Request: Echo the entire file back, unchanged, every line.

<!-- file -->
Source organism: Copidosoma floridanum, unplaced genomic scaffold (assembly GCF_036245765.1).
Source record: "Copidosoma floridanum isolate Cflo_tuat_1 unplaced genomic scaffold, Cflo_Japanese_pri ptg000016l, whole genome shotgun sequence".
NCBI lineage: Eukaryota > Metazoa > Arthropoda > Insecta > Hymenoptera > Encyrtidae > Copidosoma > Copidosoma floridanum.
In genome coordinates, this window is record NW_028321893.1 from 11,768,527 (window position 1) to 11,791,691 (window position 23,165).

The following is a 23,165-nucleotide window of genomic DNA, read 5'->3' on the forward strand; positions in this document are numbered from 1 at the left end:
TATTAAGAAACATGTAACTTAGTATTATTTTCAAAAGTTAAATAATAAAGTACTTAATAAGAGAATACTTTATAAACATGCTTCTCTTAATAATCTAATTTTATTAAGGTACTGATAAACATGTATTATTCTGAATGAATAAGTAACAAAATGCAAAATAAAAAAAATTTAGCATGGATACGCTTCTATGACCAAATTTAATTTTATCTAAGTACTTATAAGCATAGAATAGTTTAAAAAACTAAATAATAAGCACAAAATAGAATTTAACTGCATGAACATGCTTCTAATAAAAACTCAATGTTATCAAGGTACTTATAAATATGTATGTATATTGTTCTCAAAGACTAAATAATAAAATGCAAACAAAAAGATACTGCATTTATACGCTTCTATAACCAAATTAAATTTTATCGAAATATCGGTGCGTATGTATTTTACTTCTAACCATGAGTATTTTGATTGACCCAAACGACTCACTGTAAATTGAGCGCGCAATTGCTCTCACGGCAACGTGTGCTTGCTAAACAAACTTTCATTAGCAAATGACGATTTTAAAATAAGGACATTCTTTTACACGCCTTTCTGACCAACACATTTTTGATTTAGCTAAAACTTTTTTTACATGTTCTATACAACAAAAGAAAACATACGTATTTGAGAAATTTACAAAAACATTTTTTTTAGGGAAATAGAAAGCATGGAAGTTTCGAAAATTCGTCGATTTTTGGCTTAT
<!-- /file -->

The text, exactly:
Source organism: Copidosoma floridanum, unplaced genomic scaffold (assembly GCF_036245765.1).
Source record: "Copidosoma floridanum isolate Cflo_tuat_1 unplaced genomic scaffold, Cflo_Japanese_pri ptg000016l, whole genome shotgun sequence".
NCBI lineage: Eukaryota > Metazoa > Arthropoda > Insecta > Hymenoptera > Encyrtidae > Copidosoma > Copidosoma floridanum.
In genome coordinates, this window is record NW_028321893.1 from 11,768,527 (window position 1) to 11,791,691 (window position 23,165).

The following is a 23,165-nucleotide window of genomic DNA, read 5'->3' on the forward strand; positions in this document are numbered from 1 at the left end:
TATTAAGAAACATGTAACTTAGTATTATTTTCAAAAGTTAAATAATAAAGTACTTAATAAGAGAATACTTTATAAACATGCTTCTCTTAATAATCTAATTTTATTAAGGTACTGATAAACATGTATTATTCTGAATGAATAAGTAACAAAATGCAAAATAAAAAAAATTTAGCATGGATACGCTTCTATGACCAAATTTAATTTTATCTAAGTACTTATAAGCATAGAATAGTTTAAAAAACTAAATAATAAGCACAAAATAGAATTTAACTGCATGAACATGCTTCTAATAAAAACTCAATGTTATCAAGGTACTTATAAATATGTATGTATATTGTTCTCAAAGACTAAATAATAAAATGCAAACAAAAAGATACTGCATTTATACGCTTCTATAACCAAATTAAATTTTATCGAAATATCGGTGCGTATGTATTTTACTTCTAACCATGAGTATTTTGATTGACCCAAACGACTCACTGTAAATTGAGCGCGCAATTGCTCTCACGGCAACGTGTGCTTGCTAAACAAACTTTCATTAGCAAATGACGATTTTAAAATAAGGACATTCTTTTACACGCCTTTCTGACCAACACATTTTTGATTTAGCTAAAACTTTTTTTACATGTTCTATACAACAAAAGAAAACATACGTATTTGAGAAATTTACAAAAACATTTTTTTTAGGGAAATAGAAAGCATGGAAGTTTCGAAAATTCGTCGATTTTTGGCTTAT